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Even when it comes to viewing spreadsheets, our mobile devices are more capable than they once were, but they’re still not perfect. For instance, your iPhone may be able to preview a spreadsheet attached to an email without a purpose-built app, but there’s no guarantee that it will appear exactly as it did on the sender’s monitor.
Sometimes, it takes specialized software to get the job done properly. Fortunately, there are several different apps that are capable of opening up spreadsheets and helping you make your edits. Here are the best of the bunch.
How to Open a Spreadsheet Natively
To edit a spreadsheet on your smartphone, you’ll want to download one of the apps listed below. However, if you only need to view the document, you might be able to use built-in tools.
How to Open a Spreadsheet Using Google Drive on Android
Most recent Android devices come pre-loaded with Google Play Services, which includes Google Drive. You should be able to open up Excel files natively using this functionality — if not, check out one of the apps featured in this article.
How to Open a Spreadsheet as an Email Attachment on iOS
Android users have many ways to transfer files to their device, but on iOS it’s not so easy. However, it’s still relatively straightforward to open up documents sent to you as an email attachment.
Simply open up the attachment itself from the Mail app, then press the button in the bottom-right corner.
This will present you with some advanced options. Scroll through the middle bar of icons to find your desired app. You’ll be able to import the content into your chosen editor.
Of course, the apps themselves offer other methods of opening files. The examples in this article even support cloud-based file storage. This is just a quick and easy way of receiving and opening a spreadsheet from another user on iOS.
The chances are that the spreadsheet you’re trying to view was created with Excel, so why not use the same program for true continuity?
Microsoft made no secret of its intention to bring mobile closer to the desktop experience with the release of Windows 10, and many improvements were made to the Office suite as part of this effort. While previous mobile apps were severely limited compared to the desktop version, the current Excel app for iOS and Android is very robust.
However, there is one caveat — while the app itself is free, its capabilities depend on what sort of Office subscription you have access to. Basic functionality is available to all users, but more advanced features require an active Office 365 membership.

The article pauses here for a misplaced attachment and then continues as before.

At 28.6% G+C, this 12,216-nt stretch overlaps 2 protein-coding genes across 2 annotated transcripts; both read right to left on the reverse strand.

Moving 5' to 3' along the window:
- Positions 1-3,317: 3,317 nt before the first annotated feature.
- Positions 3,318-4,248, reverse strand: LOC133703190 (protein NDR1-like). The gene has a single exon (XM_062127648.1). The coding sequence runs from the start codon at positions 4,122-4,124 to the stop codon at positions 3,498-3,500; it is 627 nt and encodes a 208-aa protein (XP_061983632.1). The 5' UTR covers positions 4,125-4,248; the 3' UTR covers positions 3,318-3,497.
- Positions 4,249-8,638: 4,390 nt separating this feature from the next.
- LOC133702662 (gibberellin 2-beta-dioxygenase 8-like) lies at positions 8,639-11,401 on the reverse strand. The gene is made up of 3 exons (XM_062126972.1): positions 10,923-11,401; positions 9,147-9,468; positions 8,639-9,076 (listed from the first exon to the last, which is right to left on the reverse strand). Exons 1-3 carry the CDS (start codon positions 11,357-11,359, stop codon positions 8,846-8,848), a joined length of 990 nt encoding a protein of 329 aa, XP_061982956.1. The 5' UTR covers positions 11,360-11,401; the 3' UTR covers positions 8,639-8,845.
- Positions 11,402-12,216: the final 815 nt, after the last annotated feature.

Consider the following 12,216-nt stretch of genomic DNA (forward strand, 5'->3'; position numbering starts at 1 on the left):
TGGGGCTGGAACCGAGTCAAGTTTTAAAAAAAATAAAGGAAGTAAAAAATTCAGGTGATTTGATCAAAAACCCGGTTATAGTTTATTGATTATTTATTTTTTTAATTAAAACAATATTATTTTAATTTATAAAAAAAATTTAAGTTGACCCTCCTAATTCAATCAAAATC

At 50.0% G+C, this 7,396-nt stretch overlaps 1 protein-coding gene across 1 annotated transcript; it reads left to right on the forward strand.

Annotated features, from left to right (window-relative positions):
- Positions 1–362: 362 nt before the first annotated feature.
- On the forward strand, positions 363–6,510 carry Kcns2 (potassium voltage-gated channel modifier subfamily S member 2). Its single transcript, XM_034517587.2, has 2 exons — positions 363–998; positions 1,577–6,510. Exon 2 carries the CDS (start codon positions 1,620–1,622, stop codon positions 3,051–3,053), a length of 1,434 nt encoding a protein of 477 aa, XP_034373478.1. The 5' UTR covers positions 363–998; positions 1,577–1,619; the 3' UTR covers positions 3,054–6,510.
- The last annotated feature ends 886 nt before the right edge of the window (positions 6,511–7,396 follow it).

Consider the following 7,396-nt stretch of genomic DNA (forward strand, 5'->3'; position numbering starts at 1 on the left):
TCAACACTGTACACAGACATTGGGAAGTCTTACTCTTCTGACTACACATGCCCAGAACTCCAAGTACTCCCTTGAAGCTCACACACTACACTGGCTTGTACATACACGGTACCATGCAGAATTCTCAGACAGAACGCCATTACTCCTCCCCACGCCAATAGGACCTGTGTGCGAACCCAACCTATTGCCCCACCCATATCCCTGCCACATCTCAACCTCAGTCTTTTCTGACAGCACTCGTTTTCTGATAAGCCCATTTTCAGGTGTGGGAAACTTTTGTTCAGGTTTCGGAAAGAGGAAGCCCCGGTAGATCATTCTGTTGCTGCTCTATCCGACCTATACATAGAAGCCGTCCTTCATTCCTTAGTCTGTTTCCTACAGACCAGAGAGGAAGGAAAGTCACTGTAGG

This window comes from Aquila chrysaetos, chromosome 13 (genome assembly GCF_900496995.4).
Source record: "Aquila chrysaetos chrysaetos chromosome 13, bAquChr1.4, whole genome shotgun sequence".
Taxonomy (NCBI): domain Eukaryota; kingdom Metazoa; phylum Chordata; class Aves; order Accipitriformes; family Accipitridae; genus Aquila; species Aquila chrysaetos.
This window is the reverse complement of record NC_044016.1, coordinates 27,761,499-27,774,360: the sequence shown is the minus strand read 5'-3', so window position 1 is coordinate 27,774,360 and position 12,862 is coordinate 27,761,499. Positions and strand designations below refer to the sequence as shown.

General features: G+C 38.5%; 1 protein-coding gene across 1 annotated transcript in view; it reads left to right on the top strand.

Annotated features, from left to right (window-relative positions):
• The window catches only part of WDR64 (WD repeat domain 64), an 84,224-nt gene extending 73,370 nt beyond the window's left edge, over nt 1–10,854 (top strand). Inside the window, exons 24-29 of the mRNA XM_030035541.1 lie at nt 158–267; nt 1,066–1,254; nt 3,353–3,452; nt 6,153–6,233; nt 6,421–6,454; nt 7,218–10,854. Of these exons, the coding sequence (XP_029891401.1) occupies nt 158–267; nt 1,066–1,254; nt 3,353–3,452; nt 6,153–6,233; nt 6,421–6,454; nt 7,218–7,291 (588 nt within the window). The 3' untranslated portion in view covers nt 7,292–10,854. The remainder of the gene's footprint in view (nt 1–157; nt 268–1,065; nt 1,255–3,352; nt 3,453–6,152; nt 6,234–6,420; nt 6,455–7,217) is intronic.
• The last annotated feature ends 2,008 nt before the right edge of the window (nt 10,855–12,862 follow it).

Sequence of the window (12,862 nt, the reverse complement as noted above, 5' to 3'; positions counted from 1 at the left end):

One major downside of the Excel app is its size. At over 400 MB, it’s perhaps too large for users working with a limited amount of storage space. That said, it’s head and shoulders above its competition in terms of compatibility with the desktop client, its feature set, and its overall level of polish.
In terms of free Office competitors, no one can really compete with Google. The company’s services are available across all platforms — including a potent web-based client — making them very easily accessible. What’s more, their collaboration options are neck-and-neck with Microsoft’s output.
The Google Sheets app is a very capable spreadsheet viewer and editor for smartphones and tablets. To an even greater extent than the Excel app, its functionality has been tailored toward usage on a smaller screen size. This is particularly useful if you’re using your phone.
The biggest benefit of using Google Sheets is its strong links with the wider Google ecosystem. It’s easy to access files from your Drive, and share spreadsheets with other users. Multiple users can even work together in the same spreadsheet, at the same time.
While Citrix isn’t a household name on the level of Microsoft and Google, the business communications giant demonstrates its knack for the workplace with the QuickEdit app. This piece of software allows you to view and edit Excel spreadsheets for free, and its highly refined interface might suit some users better than the other apps featured above.
QuickEdit devotes as much screen space as possible to the spreadsheet itself. To allow for this, minimalist icons offer easy access to wide range of functionality. A button in the top right corner makes sure that the keyboard is accessible at all times. Meanwhile, a small, swipe-enabled toolbar at the bottom of the screen contains quick links to formatting functionality, save and load operations, and a host of other essentials.
The app’s biggest failing is its dated visual appearance. We expect business software to be a little dour, but spreadsheets simply look less appealing here than they do in other apps. On the other hand, they’re perfectly clear and legible, even if they’re not as attractive.
Download — Citrix QuickEdit for iOS (Free)
Do you have a recommendation for a particular spreadsheet viewer for iOS and Android? Or are you having issues with one of the apps in this guide? You can ask for help — or offer assistance — in the comments section below.
Originally written by Simon Slangen on September 17, 2012.